I offer you this with a grin…

5 Responses to “Offered With A Grin”

  1. Ann M Nalley Says:

    Excellent, entertaining post! I was so intrigued, wondering how this was going to turn out… and then your closing! Indeed, I wonder what Margarita’s story is in her proverbial universe…Maybe she is a spirit of sorts who was able to contact you via cell phone across parallel universes so you would write her story. Ah, fanciful…

  2. heteromeles Says:

    Great story! Also offered with a grin:

    “This is a work of fiction. All the characters and events portrayed in this book are fictional, and any resemblance to real people or incidents is purely coincidental.”

    I’ve forgotten which author added “And the Earth is flat.” at the end of that statement, but it still makes me grin when I read it. It *is* a wonderful example of a legal cantrip, written verbatim to repel evil lawyers, just like a horseshoe nailed over the barn door.

    But the more I think about it, the more I wonder if this is the ultimate source of that “where do you get your ideas?” question. After all, if you wrote that little statement on your book, then you must have made everything in the book up from scratch. Right? Wow. How could anyone make all that up?

  3. Alan Robson Says:

    By a strange coincidence (they do happen, you know) another person with the same name as me lives in the same suburb as I do. Our identical names are right next to each other in the phone book, only the addresses differ. I often receive phone calls for him and I have even, on one occasion, received a bill that was meant for him!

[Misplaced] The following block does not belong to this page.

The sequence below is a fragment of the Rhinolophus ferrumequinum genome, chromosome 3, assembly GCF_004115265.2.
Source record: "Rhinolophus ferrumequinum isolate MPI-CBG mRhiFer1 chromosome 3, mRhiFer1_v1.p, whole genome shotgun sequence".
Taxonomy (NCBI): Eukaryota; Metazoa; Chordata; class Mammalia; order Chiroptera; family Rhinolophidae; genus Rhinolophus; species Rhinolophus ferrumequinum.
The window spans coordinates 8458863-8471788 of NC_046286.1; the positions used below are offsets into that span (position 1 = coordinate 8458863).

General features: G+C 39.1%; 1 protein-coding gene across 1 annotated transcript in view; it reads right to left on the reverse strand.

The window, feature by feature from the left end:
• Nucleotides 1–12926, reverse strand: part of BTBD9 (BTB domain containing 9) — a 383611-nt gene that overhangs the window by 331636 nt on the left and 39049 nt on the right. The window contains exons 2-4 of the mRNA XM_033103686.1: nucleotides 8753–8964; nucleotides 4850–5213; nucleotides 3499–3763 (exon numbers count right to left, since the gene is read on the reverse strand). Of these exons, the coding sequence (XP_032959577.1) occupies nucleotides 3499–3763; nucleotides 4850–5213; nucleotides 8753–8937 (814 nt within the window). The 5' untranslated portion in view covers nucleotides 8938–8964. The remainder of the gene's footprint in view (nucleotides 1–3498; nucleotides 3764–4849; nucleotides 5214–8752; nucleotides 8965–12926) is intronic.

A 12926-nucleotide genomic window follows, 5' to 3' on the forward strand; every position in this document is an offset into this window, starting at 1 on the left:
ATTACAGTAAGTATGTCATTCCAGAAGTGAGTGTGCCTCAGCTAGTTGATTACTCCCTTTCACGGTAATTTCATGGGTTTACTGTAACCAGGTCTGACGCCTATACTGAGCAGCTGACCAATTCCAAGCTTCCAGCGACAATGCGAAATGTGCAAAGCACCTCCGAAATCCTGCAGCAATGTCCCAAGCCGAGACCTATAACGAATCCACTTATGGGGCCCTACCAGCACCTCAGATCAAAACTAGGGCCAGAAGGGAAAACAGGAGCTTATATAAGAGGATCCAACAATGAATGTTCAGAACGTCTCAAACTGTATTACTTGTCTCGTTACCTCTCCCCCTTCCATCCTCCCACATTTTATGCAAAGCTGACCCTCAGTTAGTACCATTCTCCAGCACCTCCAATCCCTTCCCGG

And once I received a phone call from a charming lady who didn’t listen to a word I said when I answered the phone. Assuming that she was talking to the other Alan Robson, she launched into a long spiel about the wonderful time they’d had together the previous night.

    It took me a long time to get a word in edgeways, but eventually I interrupted the flow of words and managed to convince her that I wasn’t who she thought I was. She rang off in great confusion and mild embarassment.

    But probably that coincidence of names would not be believed in a story…


  4. Nicholas Wells Says:

    Don’t be so sure Alan. After the life I’ve lived (however short it’s been so far), the things I’ve seen, I’ll believe a lot these days. Miracles, crazy happenings, utter off the wall strangeness….

    Around my house, all of the above, and more, are common place.

    Needless to say material is not a problem for me (though somehow characters are).

  5. janelindskold Says:

    Coincidence of names…

    I’ve got one for you. My friend Walter Jon Williams was fenderbendered by another fellow.

    They got out and compared insurance cards. Not only did they have the same name, but they were with the same insurance company, and lived in the same relatively small New Mexico town. They were not related.

    The police officer who showed up to help out looked at the information, groaned, and said, “I can tell I’m going to get a LOT of phone calls on this one.”

    I love your story, Alan… The other comments, too…

    Actually, Nicolas, I’ve noticed that people who are “plot” or “idea” driven writers often have a bit more problems with characters. I guess it’s just a trade!